STUDENTS GO “ALL IN” ON MUSEUM EXHIBITS

Bridgette Byrd O’Connor, BHP Teacher
Louisiana, USA

What better way for students to research early civilizations than to figure out what made them rise and thrive—and then create a museum exhibit to showcase their chosen civilization’s legacy? (Oh, and then “prove” that they were the “best” early civilization.) Early Civilizations Museum Project  from Lesson 7.1 of Big History is one that generates a ton of enthusiasm from my students, year after year.

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Students really go “all in” as they work in groups to create walk-through museum exhibits on different agrarian civilizations (such as Babylon, Egypt, the Inca, Rome). They produce a variety of assets for their exhibits—written pieces, videos, interactive elements—which means the creative potential is endless. There’s something of interest for all learners, and each group member can play to their strengths. It also helps that groups are competing against one another in order to prove that their civilization was the “best.”

Students not only research the history of their chosen civilization, but also its cultural legacy—including art, architecture, literature, and science. I also make sure students include information on the social and gender hierarchies of the civilization. My classes have created music videos, news reports, interactive games, and stunning visuals.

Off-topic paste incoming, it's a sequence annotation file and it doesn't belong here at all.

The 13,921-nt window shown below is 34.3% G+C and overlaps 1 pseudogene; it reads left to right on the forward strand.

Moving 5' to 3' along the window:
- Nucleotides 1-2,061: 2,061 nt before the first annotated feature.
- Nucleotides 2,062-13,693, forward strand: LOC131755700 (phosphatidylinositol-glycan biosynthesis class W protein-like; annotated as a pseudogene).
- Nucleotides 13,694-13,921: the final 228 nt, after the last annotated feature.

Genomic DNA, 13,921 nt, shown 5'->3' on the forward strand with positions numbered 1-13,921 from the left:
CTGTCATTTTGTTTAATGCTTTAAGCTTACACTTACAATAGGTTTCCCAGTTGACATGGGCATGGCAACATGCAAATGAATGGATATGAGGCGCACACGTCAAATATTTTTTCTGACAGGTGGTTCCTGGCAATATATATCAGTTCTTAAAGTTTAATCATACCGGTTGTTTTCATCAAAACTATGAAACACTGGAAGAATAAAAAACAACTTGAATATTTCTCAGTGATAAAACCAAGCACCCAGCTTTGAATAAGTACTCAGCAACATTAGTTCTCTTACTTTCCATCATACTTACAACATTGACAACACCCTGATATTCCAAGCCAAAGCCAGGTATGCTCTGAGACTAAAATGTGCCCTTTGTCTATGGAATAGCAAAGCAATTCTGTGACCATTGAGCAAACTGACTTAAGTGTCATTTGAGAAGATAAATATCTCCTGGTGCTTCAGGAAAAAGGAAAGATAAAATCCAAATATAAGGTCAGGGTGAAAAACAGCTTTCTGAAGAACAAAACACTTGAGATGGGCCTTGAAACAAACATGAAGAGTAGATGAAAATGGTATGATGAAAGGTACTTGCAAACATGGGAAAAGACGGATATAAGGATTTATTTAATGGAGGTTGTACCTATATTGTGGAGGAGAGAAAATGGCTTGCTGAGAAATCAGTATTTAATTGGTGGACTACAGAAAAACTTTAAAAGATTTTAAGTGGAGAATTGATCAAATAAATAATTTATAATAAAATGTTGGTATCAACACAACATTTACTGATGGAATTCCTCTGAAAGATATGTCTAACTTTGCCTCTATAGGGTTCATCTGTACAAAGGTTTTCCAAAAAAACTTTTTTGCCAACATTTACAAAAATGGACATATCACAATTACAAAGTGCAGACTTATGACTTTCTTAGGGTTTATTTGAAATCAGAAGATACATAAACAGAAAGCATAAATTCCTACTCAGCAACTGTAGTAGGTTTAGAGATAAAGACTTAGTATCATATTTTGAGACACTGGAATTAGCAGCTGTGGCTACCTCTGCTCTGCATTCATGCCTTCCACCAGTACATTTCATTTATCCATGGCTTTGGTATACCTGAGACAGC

In order to up the stakes, I usually offer a prize to the group that is voted as having the best civilization. Students aren’t allowed to vote for their own group, but I’ve found that they actually vote based on which group has the most compelling argument—rather than for their friends. You might also involve the entire school in this project by setting up a museum exhibition for other classes to explore and having other teachers and administrators judge the presentations. This has consistently been the project that my students have rated as the best Big History activity.

About the author: Bridgette’s been teaching BHP as a semester-long history course since 2012 . She teaches ninth and twelfth graders at Saint Scholastica Academy, a private school for girls. Bridgette teaches 120 students a year in three 90-minute sessions per day.